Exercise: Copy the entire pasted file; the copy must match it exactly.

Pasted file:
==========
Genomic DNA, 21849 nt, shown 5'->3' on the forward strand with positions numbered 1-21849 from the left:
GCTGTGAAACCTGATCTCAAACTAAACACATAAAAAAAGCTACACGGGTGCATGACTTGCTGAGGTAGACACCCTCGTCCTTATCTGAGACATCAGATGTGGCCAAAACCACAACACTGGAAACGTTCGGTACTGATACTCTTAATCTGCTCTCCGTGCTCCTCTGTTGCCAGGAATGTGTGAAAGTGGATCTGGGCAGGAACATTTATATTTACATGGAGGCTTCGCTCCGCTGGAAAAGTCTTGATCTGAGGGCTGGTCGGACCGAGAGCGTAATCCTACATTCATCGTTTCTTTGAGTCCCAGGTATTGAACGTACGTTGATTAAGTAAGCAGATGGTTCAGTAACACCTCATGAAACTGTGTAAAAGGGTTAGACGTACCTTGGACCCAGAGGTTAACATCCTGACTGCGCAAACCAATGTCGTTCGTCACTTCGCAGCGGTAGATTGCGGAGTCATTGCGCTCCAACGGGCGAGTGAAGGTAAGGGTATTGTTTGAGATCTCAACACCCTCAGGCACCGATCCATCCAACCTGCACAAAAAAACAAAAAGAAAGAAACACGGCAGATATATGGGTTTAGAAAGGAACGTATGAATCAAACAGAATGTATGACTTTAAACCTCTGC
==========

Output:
Genomic DNA, 21849 nt, shown 5'->3' on the forward strand with positions numbered 1-21849 from the left:
GCTGTGAAACCTGATCTCAAACTAAACACATAAAAAAAGCTACACGGGTGCATGACTTGCTGAGGTAGACACCCTCGTCCTTATCTGAGACATCAGATGTGGCCAAAACCACAACACTGGAAACGTTCGGTACTGATACTCTTAATCTGCTCTCCGTGCTCCTCTGTTGCCAGGAATGTGTGAAAGTGGATCTGGGCAGGAACATTTATATTTACATGGAGGCTTCGCTCCGCTGGAAAAGTCTTGATCTGAGGGCTGGTCGGACCGAGAGCGTAATCCTACATTCATCGTTTCTTTGAGTCCCAGGTATTGAACGTACGTTGATTAAGTAAGCAGATGGTTCAGTAACACCTCATGAAACTGTGTAAAAGGGTTAGACGTACCTTGGACCCAGAGGTTAACATCCTGACTGCGCAAACCAATGTCGTTCGTCACTTCGCAGCGGTAGATTGCGGAGTCATTGCGCTCCAACGGGCGAGTGAAGGTAAGGGTATTGTTTGAGATCTCAACACCCTCAGGCACCGATCCATCCAACCTGCACAAAAAAACAAAAAGAAAGAAACACGGCAGATATATGGGTTTAGAAAGGAACGTATGAATCAAACAGAATGTATGACTTTAAACCTCTGC